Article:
UK grocers accused of selling 59bn single use plastic items a year

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The top seven major food retailers in the UK are responsible for selling 59 billion pieces of plastic every year, according to new research from the Environmental Investigation Agency (EIA) and Greenpeace UK.

The study found that British households bring home an average of 38 pieces of plastic packaging a week from supermarkets.

It totals up to more than 2000 pieces of single use plastic per year for each household, with leading supermarkets also producing 1.1 billion single use bags and one billion bags for life.

Despite those figures, the EIA and Greenpeace said that many of the retailers surveyed, including Tesco, Sainsbury’s and Waitrose, did not have specific reduction targets for their plastic footprint.

“Decisions taken by supermarkets today are resulting in thousands of plastic items flooding British homes every year,” EIA senior ocean campaigner Sarah Baulch said.

“Despite public pressure for action on plastic being at an all-time high, our survey shows that UK supermarket giants are failing to keep up.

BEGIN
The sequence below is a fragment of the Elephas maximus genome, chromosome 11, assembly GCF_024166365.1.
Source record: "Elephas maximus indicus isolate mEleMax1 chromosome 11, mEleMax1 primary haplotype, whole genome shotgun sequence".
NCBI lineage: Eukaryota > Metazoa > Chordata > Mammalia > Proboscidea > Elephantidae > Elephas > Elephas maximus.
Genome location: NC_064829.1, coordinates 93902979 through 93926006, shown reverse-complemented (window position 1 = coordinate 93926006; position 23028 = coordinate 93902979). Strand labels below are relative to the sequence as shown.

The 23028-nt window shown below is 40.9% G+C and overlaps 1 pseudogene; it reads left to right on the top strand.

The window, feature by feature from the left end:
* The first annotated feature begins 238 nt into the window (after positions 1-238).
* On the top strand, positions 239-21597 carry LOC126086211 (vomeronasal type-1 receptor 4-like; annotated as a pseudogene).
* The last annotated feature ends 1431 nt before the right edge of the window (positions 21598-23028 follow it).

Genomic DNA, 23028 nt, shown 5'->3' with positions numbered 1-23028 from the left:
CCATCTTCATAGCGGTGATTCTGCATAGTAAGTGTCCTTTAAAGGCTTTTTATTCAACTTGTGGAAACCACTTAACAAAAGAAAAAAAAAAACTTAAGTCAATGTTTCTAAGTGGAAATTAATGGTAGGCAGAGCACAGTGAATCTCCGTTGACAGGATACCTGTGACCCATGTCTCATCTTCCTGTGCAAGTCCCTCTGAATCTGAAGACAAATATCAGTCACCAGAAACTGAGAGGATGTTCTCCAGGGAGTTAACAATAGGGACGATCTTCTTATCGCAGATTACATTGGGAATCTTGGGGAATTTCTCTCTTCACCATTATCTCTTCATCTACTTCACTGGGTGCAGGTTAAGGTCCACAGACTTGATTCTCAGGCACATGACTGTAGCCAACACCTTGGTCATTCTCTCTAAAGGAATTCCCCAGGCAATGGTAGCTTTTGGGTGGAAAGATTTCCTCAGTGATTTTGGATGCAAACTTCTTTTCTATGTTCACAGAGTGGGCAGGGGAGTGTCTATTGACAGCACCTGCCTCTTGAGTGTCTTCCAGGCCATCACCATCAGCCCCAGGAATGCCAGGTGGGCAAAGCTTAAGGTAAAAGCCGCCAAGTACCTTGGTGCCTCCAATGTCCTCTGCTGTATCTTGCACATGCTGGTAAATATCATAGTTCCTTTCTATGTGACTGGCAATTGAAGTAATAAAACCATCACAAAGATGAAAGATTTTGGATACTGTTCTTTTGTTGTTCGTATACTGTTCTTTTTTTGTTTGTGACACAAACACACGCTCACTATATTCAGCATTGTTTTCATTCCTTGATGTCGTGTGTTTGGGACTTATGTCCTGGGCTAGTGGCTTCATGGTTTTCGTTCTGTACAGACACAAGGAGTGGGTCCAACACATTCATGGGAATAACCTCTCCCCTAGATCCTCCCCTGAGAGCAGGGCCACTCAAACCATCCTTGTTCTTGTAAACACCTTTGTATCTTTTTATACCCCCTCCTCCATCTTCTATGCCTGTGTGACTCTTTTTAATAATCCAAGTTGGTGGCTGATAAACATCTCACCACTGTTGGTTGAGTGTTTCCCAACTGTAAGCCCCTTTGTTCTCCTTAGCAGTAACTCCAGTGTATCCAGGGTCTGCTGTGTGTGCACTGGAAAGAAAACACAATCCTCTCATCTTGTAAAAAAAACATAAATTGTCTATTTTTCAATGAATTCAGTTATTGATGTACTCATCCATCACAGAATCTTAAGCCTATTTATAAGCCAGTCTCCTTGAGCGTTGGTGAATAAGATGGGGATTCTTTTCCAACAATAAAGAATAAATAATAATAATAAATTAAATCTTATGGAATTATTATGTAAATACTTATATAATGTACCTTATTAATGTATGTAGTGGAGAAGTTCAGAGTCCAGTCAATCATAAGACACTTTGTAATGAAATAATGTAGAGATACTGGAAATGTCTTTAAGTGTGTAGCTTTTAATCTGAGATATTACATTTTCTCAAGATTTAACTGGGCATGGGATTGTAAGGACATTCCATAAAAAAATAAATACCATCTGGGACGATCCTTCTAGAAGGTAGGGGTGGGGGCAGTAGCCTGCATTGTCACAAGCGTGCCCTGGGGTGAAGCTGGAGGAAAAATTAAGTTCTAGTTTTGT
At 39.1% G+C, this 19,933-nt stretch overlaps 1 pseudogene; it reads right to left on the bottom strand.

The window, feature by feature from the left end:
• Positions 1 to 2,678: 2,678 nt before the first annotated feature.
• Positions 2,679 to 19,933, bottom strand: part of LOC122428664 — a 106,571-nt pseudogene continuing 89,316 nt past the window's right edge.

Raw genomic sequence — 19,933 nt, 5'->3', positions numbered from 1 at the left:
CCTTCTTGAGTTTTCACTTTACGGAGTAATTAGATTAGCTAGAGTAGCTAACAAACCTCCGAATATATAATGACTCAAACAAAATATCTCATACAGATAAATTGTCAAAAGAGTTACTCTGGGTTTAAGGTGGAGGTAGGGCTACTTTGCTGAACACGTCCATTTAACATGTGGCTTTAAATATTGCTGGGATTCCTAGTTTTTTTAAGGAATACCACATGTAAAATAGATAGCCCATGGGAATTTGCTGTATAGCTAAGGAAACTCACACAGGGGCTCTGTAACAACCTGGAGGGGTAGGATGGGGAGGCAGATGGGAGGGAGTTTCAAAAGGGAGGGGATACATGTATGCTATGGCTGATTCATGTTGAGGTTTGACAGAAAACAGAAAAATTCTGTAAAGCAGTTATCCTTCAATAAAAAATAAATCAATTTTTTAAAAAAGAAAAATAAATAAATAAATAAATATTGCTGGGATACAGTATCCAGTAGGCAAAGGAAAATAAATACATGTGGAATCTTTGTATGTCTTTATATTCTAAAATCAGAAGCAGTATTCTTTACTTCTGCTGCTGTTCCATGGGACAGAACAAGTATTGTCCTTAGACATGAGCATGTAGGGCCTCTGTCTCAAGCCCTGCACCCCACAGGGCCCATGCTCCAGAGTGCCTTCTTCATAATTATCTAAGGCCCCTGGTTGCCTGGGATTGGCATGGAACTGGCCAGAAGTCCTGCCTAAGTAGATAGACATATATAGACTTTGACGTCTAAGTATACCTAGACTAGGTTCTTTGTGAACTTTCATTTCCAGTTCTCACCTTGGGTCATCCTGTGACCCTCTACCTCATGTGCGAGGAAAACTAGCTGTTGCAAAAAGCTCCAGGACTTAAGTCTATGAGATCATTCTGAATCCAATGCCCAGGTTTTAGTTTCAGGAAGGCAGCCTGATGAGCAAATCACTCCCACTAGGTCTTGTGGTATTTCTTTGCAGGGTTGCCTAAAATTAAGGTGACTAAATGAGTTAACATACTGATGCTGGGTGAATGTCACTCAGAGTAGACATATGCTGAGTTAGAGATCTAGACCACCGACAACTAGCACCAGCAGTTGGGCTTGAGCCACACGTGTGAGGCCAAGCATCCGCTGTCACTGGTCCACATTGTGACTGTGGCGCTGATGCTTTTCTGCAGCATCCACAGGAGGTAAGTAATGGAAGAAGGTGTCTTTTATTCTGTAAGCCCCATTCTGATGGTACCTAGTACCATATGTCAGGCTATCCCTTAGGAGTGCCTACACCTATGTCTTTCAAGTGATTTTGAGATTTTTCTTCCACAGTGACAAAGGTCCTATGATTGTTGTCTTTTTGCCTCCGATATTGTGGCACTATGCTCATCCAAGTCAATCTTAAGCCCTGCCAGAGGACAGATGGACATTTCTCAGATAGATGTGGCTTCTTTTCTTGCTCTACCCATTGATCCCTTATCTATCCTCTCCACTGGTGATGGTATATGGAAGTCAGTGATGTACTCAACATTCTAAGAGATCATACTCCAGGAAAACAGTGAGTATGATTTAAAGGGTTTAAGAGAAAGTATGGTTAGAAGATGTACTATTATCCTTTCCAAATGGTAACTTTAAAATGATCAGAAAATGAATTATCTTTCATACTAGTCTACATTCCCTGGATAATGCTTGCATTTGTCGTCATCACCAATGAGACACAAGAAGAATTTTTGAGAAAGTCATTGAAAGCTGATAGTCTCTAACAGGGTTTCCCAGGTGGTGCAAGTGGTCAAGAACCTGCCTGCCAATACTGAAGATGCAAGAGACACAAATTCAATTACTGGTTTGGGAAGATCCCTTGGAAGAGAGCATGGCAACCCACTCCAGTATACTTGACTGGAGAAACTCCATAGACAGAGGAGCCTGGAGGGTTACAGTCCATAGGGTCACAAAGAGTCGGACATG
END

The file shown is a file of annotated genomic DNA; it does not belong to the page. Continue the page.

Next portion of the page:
“Waste from the UK impacts wildlife and communities around the world and it’s high time that supermarkets move beyond incremental change and fundamentally rethink their relationship with single use plastic packaging.”

While campaigns for consumers to cut down on their single use plastic items have had plenty of public attention, the report found the grocery sector was the largest user of plastic packaging in the UK.

The sector accounts for over half of the 1.5 million tonnes of consumer plastic packaging used in retail every year.

Of this, only one third is recycled, with the majority ending up in landfill, being incinerated or finding its way into the natural environment.

The report found that Tesco produces the highest amount of plastic, creating 261,204 tonnes of single use packaging annually.

Sainsbury’s creates 119,764 and Morrisons came in third place with 100,155 tonnes.

Taking market share into account creates a different picture, with Iceland in fact accounting for the highest footprint with over 14,000 tonnes per one per cent market share, and Aldi the second highest with just under 12,000 tonnes.

The Co-op’s footprint was the lowest at around 4700 tonnes, followed by Waitrose with 6280 tonnes.

British Retail Consortium head of sustainability Peter Andrews said: “Retailers recognise how important it is to tackle plastic pollution, removing it where possible and ensuring all packaging is recyclable.

“Billions of tonnes of waste has been prevented so far and the industry is working towards the goal of 100 per cent of plastic packaging being reusable, recyclable or compostable by 2025 at the latest and eliminating all unnecessary single use packaging.

“We know customers need to trust that if packaging is put in a recycling bin, it will be recycled by local authorities.

“But we are concerned that the pace of change is being hampered by a lack of recycling infrastructure.”

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